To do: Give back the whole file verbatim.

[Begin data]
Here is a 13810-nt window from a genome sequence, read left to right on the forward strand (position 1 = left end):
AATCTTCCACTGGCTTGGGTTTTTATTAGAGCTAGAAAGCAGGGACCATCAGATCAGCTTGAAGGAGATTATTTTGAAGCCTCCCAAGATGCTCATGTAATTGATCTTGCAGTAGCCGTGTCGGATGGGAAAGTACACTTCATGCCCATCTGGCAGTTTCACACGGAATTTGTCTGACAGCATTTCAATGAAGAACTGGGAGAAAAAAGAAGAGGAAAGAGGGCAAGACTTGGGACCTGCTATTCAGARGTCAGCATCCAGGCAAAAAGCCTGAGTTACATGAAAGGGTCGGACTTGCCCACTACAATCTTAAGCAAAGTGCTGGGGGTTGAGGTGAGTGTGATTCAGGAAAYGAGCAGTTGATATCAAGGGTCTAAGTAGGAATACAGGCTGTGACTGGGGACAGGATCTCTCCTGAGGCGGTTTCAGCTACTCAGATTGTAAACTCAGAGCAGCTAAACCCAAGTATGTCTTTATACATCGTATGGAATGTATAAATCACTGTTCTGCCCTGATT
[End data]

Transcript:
Here is a 13810-nt window from a genome sequence, read left to right on the forward strand (position 1 = left end):
AATCTTCCACTGGCTTGGGTTTTTATTAGAGCTAGAAAGCAGGGACCATCAGATCAGCTTGAAGGAGATTATTTTGAAGCCTCCCAAGATGCTCATGTAATTGATCTTGCAGTAGCCGTGTCGGATGGGAAAGTACACTTCATGCCCATCTGGCAGTTTCACACGGAATTTGTCTGACAGCATTTCAATGAAGAACTGGGAGAAAAAAGAAGAGGAAAGAGGGCAAGACTTGGGACCTGCTATTCAGARGTCAGCATCCAGGCAAAAAGCCTGAGTTACATGAAAGGGTCGGACTTGCCCACTACAATCTTAAGCAAAGTGCTGGGGGTTGAGGTGAGTGTGATTCAGGAAAYGAGCAGTTGATATCAAGGGTCTAAGTAGGAATACAGGCTGTGACTGGGGACAGGATCTCTCCTGAGGCGGTTTCAGCTACTCAGATTGTAAACTCAGAGCAGCTAAACCCAAGTATGTCTTTATACATCGTATGGAATGTATAAATCACTGTTCTGCCCTGATT